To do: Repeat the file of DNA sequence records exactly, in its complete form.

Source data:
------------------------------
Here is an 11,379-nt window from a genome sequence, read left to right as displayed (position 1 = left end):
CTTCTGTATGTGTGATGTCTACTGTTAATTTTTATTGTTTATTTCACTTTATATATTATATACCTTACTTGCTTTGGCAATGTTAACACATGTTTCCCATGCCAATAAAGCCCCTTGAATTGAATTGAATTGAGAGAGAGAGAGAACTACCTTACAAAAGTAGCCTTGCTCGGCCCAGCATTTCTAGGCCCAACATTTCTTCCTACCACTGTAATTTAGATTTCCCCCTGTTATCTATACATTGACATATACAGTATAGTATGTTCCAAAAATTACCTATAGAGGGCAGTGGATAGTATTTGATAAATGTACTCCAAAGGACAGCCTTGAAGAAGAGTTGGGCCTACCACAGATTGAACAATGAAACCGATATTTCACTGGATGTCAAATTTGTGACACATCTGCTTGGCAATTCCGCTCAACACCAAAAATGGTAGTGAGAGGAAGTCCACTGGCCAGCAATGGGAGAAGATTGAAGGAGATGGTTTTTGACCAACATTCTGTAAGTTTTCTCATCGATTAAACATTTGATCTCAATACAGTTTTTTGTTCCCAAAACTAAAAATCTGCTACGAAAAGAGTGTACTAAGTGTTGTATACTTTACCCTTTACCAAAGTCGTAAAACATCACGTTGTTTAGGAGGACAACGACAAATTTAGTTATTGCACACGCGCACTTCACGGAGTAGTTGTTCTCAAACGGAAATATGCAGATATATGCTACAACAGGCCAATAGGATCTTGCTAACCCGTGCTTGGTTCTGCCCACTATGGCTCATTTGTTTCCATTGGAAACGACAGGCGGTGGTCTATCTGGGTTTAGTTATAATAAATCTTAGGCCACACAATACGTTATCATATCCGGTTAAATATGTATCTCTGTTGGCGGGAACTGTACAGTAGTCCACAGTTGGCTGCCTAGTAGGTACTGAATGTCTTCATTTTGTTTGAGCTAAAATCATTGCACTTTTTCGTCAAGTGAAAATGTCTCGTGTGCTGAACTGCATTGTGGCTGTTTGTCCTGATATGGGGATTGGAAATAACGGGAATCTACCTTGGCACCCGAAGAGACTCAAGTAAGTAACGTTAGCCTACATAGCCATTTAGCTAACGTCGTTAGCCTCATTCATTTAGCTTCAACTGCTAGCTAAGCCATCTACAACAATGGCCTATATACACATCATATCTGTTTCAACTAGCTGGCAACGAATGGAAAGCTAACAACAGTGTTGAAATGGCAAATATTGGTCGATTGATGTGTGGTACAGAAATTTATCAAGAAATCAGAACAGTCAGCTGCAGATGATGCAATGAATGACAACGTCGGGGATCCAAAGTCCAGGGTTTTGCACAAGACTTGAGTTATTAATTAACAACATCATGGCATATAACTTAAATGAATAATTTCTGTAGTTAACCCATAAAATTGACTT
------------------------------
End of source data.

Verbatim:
Here is an 11,379-nt window from a genome sequence, read left to right as displayed (position 1 = left end):
CTTCTGTATGTGTGATGTCTACTGTTAATTTTTATTGTTTATTTCACTTTATATATTATATACCTTACTTGCTTTGGCAATGTTAACACATGTTTCCCATGCCAATAAAGCCCCTTGAATTGAATTGAATTGAGAGAGAGAGAGAACTACCTTACAAAAGTAGCCTTGCTCGGCCCAGCATTTCTAGGCCCAACATTTCTTCCTACCACTGTAATTTAGATTTCCCCCTGTTATCTATACATTGACATATACAGTATAGTATGTTCCAAAAATTACCTATAGAGGGCAGTGGATAGTATTTGATAAATGTACTCCAAAGGACAGCCTTGAAGAAGAGTTGGGCCTACCACAGATTGAACAATGAAACCGATATTTCACTGGATGTCAAATTTGTGACACATCTGCTTGGCAATTCCGCTCAACACCAAAAATGGTAGTGAGAGGAAGTCCACTGGCCAGCAATGGGAGAAGATTGAAGGAGATGGTTTTTGACCAACATTCTGTAAGTTTTCTCATCGATTAAACATTTGATCTCAATACAGTTTTTTGTTCCCAAAACTAAAAATCTGCTACGAAAAGAGTGTACTAAGTGTTGTATACTTTACCCTTTACCAAAGTCGTAAAACATCACGTTGTTTAGGAGGACAACGACAAATTTAGTTATTGCACACGCGCACTTCACGGAGTAGTTGTTCTCAAACGGAAATATGCAGATATATGCTACAACAGGCCAATAGGATCTTGCTAACCCGTGCTTGGTTCTGCCCACTATGGCTCATTTGTTTCCATTGGAAACGACAGGCGGTGGTCTATCTGGGTTTAGTTATAATAAATCTTAGGCCACACAATACGTTATCATATCCGGTTAAATATGTATCTCTGTTGGCGGGAACTGTACAGTAGTCCACAGTTGGCTGCCTAGTAGGTACTGAATGTCTTCATTTTGTTTGAGCTAAAATCATTGCACTTTTTCGTCAAGTGAAAATGTCTCGTGTGCTGAACTGCATTGTGGCTGTTTGTCCTGATATGGGGATTGGAAATAACGGGAATCTACCTTGGCACCCGAAGAGACTCAAGTAAGTAACGTTAGCCTACATAGCCATTTAGCTAACGTCGTTAGCCTCATTCATTTAGCTTCAACTGCTAGCTAAGCCATCTACAACAATGGCCTATATACACATCATATCTGTTTCAACTAGCTGGCAACGAATGGAAAGCTAACAACAGTGTTGAAATGGCAAATATTGGTCGATTGATGTGTGGTACAGAAATTTATCAAGAAATCAGAACAGTCAGCTGCAGATGATGCAATGAATGACAACGTCGGGGATCCAAAGTCCAGGGTTTTGCACAAGACTTGAGTTATTAATTAACAACATCATGGCATATAACTTAAATGAATAATTTCTGTAGTTAACCCATAAAATTGACTT